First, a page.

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That time when Doctor Who educated Ontario

Posted by Ed Conroy / September 2, 2012

Doctor WhoYouthful old Sci-Fi institution Doctor Who rematerialized Saturday night on Space in an exciting adventure with the Daleks, kicking off a new season of thrilling "timey wimey" business with hipster heart-throb Matt Smith as Fez/bow-tie/funny hat wearing Doctor number eleven. This almost 50 year old TV series created by Torontonian Sydney Newman retains a truly feverish cult following in our city (witness the number of costumes it inspired at last weekend's FanExpo, fostered in no small part by its strange coupling in the 1970s and '80s with our provincially funded broadcaster TVOntario.

Christened initially as the Ontario Educational Communications Authority (behold that scary Orwellian style animated ident) and spearheaded by then Minister of Education Bill Davis, TVOntario reported to the Ontario legislature through Davis, in accordance with the Ontario Educational Communications Authority Act, and was therefore expected to produce and screen only serious, educational content, meaning shows such as Polka Dot Door, The Science Alliance, Téléfrançais and Write On! dominated the schedule.

After picking up Doctor Who in 1975, TVOntario was then tasked with the somewhat daunting challenge of justifying it as an educational program, and a costly one being footed by Ontario tax payers at that. TVO had already addressed a similar problem by using the perennially jolly Elwy Yost to engage his encyclopedic knowledge of film history to bookend to their two successful film series Magic Shadows and Saturday Night At The Movies, and so it was decided to hire someone credible to come on the air after Doctor Who and bring some semblance of "education" to the proceedings.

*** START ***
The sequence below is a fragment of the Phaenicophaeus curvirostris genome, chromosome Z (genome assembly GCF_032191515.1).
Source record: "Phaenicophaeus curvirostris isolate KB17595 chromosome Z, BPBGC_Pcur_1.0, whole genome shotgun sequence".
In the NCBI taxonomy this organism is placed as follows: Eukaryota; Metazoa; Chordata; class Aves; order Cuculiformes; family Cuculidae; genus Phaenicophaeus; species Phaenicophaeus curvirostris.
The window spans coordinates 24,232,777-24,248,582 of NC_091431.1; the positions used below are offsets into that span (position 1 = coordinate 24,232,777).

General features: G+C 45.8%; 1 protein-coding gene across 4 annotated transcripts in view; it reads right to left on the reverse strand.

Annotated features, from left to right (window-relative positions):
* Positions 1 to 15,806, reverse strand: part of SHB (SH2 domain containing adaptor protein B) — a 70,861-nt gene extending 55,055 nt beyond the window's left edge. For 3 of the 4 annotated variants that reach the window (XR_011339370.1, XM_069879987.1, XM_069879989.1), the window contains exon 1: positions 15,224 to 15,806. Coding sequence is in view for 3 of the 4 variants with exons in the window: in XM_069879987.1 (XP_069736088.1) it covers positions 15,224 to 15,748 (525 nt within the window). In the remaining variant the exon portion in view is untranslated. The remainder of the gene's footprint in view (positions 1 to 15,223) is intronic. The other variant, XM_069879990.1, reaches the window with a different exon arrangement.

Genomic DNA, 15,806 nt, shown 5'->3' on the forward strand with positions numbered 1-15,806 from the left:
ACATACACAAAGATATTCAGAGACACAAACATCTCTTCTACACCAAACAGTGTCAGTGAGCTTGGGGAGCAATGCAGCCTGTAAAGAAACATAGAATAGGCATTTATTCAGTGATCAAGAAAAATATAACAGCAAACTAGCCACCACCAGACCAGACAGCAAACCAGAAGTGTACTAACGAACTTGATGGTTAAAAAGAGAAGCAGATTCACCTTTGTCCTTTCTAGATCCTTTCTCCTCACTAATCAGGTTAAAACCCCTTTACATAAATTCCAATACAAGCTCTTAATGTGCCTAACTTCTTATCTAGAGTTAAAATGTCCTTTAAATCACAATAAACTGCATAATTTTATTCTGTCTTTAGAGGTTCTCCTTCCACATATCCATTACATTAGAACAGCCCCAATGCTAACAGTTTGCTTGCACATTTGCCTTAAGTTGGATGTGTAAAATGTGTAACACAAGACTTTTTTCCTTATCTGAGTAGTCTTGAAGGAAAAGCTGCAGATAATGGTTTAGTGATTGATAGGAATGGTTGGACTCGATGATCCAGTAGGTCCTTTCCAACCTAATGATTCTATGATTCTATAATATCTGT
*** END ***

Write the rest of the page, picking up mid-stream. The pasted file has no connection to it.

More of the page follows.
Conservationist and futurist Dr. James Dator hired by TVOntario's CEO Ran Ide to build awareness of a "Futures Project" and work on those serious science programs, was roped in to film these intros and outros. Dator recalls "I did lots of things for OECA while I was there but nothing nearly as popular as those last-minute Doctor Who portions, however."

When TVO acquired the Tom Baker episodes of Doctor Who in 1977, they replaced Dator with noted Speculative Fiction author Judith Merril, the "little mother of Science-Fiction" whom J.G. Ballard described as "the strongest woman in a genre for the most part created by timid and weak men." Merril clearly relished her title here as "the Un-Doctor:"

While Dator and Merril's discussions were perhaps slightly deeper and more intellectually stimulating than what the preceding episode of Doctor Who would have offered up, it's still impossible to imagine subject matter such as species extinction, deforestation, future-phobia, etc., being publically pontificated upon after a Matt Smith-era romp. When the CRTC loosened their regulations regarding TVO's educational obligations, these post show chats were scrapped and tragically the tapes were wiped. It's a real shame TVOntario didn't hang onto Judith Merril's post shows as they would have made an amazing addition to the Toronto Public Library's Merril Collection of Science Fiction, Speculation & Fantasy, which already boasts the finest collection of SF material in Canada.